Since 1984, the Thomas Cup ties were best of five matches rather than the old nine-match format. But the three singles matches are played first before the two doubles.
So the match started at 7pm. Misbun was behind quickly to Icuk Sugiarto, the former world champion. And when Misbun squared things up in the second set and got ready for the rubber set, RTM decided in their infinite wisdom that it was time for the 8pm news.
But few were surprised that Icuk ended that set quickly enough and put the Indonesians on their way to their expected victory.
Video feed resumed for the second match, but it was not great dinner time viewing as Foo capitulated to Eddy Kurniawan quickly. Kurniawan relied on better court reading and played short points. The Indonesian managed a two-in-one; he made it 2-0 and doused any momentum built from first singles.
It was getting too painful to watch and I was gravitating to the Dunhill “blockbuster” film on the third channel (“The Deep” with Nick Nolte, so appropriate for the night).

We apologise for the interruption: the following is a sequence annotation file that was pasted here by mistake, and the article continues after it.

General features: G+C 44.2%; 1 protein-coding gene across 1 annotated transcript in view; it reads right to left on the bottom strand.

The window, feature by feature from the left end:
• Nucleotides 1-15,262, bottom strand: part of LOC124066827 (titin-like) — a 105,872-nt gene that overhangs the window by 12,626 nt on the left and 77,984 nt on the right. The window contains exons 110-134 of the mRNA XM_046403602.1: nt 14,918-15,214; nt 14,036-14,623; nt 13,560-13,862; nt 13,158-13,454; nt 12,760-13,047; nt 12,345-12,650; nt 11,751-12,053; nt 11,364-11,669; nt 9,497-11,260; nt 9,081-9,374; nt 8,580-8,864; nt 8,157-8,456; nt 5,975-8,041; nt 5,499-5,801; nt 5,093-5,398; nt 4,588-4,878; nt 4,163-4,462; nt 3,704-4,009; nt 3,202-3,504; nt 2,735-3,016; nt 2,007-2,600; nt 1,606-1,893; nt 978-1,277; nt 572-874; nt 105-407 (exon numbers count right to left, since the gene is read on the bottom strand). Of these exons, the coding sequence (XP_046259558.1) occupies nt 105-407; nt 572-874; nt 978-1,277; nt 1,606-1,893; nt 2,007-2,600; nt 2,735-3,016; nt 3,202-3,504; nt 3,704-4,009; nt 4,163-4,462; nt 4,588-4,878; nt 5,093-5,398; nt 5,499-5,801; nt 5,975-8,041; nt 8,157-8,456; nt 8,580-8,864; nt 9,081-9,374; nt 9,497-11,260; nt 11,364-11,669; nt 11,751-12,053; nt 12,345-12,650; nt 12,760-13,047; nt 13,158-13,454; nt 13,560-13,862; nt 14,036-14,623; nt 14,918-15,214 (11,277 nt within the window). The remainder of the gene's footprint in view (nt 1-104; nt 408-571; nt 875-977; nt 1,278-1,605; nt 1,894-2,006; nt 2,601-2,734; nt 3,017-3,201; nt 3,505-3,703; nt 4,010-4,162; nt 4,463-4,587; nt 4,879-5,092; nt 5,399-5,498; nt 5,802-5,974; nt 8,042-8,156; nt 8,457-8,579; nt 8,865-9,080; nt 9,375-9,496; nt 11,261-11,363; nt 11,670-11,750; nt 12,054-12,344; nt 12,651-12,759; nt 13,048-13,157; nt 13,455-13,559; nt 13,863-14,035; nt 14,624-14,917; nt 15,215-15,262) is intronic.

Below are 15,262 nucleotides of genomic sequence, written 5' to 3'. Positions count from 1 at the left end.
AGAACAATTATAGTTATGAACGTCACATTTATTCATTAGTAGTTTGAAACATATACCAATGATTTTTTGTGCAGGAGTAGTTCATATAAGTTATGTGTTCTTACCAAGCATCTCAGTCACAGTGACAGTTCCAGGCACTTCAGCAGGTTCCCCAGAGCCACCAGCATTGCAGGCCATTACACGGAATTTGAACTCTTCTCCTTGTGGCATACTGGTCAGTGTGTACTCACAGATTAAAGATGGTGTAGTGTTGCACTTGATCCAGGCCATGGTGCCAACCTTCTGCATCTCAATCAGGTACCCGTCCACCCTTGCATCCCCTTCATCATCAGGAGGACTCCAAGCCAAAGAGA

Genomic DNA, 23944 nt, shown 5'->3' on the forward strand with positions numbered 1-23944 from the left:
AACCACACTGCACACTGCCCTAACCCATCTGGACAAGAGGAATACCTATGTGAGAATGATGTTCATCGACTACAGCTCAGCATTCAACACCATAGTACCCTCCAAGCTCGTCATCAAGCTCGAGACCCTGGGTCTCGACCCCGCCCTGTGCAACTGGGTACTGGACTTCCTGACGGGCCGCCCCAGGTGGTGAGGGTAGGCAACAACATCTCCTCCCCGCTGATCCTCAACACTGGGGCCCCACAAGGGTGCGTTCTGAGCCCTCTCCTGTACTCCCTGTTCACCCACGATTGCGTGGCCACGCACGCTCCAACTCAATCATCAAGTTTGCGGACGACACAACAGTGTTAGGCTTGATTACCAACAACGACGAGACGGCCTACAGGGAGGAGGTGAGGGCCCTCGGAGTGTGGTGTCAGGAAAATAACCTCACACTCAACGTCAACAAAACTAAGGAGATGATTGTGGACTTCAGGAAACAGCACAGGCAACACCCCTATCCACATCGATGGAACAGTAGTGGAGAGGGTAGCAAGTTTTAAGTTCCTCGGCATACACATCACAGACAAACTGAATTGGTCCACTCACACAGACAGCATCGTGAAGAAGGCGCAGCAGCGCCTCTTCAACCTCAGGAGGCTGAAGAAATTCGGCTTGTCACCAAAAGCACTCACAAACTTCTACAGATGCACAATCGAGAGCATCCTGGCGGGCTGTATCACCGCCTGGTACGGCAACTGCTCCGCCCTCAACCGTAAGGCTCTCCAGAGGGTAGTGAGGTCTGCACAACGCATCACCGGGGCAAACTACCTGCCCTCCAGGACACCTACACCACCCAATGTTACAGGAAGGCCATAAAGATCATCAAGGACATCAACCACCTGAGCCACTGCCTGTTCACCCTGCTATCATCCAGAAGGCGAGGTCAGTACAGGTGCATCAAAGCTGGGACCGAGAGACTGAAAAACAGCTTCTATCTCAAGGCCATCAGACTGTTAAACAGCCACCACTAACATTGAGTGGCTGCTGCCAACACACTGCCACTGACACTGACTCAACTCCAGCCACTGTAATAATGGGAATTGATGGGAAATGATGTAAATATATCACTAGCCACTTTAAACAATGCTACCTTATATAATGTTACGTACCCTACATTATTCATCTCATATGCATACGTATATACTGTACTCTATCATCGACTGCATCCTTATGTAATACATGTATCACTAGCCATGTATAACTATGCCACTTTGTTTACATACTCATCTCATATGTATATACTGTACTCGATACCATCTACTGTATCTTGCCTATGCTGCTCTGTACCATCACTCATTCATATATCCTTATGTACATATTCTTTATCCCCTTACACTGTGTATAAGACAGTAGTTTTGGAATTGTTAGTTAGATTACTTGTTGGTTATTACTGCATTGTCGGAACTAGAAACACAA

An air of inevitability was kicking in. Malaysia has never really beaten Indonesia in the Thomas Cup and coming next was Rashid Sidek’s chance to suffer at the hands of current World Junior Champion Ardy Wiranata.
I gave Rashid the benefit of doubt, even if it crushes me.
We’ll return to Rashid on court, but pardon me for my off-court excursion to explain the national sports psyche in that period to know how people felt and what we expected then.
In the 1980s many of Malaysia’s sports were in decline. The prime minister’s indifference to sports did not help.
The failure to develop structured and widespread sports training and domestic competition in schools especially when Malaysia had a sports culture was criminal to say the least.
Our competitors were getting better and better and we were stuck in our amateur think to sports.
But to the casual sports reader, only the results matter not the means to the results. And the slipping results just made people cynical of what our national teams can achieve. No sport had full stadiums for its national teams anymore.
Losing was not only accepted but expected.
And in that climate, Rashid entered the fray. Three years before, Rashid won the Asian junior title, but in the intervening years he was just blowing hot and cold. Perhaps Rashid was not aware of the script, because he dispatched Wiranata after two tough sets. Malaysia now 1-2 behind.
Suddenly the buzz was all over the stadium. A nation turned its lonely eyes to the Sidek brothers. There was expectation.